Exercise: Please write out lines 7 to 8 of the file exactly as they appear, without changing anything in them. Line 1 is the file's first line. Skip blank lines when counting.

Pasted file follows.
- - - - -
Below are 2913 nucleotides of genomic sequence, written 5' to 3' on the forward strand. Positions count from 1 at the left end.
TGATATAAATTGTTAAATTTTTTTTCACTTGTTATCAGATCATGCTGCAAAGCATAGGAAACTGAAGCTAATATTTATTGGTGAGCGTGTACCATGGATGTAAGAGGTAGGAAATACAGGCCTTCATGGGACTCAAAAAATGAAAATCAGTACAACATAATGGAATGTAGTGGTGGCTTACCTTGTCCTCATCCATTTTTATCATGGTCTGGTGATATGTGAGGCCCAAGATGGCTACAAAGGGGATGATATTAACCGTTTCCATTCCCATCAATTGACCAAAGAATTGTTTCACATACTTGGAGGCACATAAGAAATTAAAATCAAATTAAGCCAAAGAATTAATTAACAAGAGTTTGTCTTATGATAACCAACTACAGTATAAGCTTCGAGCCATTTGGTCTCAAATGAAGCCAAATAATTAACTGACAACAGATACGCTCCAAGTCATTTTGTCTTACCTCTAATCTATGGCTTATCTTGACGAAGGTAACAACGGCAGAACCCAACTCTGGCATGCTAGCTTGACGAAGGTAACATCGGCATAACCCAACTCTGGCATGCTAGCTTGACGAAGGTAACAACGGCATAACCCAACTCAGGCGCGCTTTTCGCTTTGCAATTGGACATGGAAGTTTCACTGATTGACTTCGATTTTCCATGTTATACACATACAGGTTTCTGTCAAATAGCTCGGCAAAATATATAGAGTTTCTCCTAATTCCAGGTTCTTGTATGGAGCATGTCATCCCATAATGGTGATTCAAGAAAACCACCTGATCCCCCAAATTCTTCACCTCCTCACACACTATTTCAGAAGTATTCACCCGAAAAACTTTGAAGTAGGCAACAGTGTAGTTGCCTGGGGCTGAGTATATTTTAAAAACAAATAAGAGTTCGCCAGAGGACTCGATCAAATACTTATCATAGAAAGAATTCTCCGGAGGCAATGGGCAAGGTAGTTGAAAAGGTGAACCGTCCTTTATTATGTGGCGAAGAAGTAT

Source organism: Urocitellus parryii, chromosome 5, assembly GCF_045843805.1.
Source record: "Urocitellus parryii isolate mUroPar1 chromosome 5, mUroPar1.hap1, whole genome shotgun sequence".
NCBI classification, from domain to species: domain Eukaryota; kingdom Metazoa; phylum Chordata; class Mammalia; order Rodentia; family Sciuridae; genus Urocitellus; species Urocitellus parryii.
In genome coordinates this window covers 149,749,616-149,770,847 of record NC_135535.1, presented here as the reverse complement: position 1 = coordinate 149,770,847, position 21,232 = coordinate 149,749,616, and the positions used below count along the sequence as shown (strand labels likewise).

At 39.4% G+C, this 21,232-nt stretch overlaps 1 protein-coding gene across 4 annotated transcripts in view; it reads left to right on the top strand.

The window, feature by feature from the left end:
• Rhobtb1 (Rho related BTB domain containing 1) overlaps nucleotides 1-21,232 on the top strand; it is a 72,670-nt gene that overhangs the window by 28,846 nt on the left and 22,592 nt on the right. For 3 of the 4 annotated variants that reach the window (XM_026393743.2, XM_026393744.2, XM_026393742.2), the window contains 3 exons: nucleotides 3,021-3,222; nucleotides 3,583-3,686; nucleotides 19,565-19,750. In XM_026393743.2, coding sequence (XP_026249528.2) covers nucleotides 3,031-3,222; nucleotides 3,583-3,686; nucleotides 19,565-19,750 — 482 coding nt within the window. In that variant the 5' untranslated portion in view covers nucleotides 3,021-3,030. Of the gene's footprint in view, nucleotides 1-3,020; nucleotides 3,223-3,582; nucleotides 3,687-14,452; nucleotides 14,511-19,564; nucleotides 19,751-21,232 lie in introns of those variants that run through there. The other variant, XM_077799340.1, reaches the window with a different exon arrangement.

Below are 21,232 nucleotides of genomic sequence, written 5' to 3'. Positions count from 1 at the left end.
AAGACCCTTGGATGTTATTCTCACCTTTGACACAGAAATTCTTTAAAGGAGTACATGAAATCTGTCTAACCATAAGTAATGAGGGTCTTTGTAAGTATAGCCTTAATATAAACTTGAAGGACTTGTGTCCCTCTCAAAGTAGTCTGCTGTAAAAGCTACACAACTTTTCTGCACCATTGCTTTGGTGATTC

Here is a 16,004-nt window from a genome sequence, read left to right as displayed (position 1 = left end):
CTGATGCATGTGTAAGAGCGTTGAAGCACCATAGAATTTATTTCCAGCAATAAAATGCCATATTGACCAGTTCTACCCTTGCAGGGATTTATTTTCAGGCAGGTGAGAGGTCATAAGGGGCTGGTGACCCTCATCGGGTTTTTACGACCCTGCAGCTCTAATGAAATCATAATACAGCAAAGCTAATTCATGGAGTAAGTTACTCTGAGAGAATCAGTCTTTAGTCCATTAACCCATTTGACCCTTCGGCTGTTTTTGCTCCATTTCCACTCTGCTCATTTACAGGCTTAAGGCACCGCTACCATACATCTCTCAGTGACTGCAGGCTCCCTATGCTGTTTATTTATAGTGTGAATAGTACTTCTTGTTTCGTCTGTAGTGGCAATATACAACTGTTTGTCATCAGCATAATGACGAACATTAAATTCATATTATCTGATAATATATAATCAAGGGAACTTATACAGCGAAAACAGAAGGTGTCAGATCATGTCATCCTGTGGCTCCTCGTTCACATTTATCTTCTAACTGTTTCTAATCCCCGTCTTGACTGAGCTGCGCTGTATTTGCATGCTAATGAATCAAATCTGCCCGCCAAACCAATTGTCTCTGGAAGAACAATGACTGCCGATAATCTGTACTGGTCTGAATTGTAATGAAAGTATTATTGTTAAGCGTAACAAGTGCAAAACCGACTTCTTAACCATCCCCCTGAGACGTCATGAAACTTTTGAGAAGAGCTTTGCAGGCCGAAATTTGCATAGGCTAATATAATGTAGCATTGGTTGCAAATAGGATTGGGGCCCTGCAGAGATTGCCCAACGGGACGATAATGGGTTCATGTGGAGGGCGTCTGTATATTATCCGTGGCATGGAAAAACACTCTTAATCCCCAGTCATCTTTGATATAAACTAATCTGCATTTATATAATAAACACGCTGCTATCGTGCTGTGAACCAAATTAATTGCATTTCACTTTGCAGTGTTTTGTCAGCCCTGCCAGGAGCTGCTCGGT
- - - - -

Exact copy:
At 39.4% G+C, this 21,232-nt stretch overlaps 1 protein-coding gene across 4 annotated transcripts in view; it reads left to right on the top strand.

The window, feature by feature from the left end: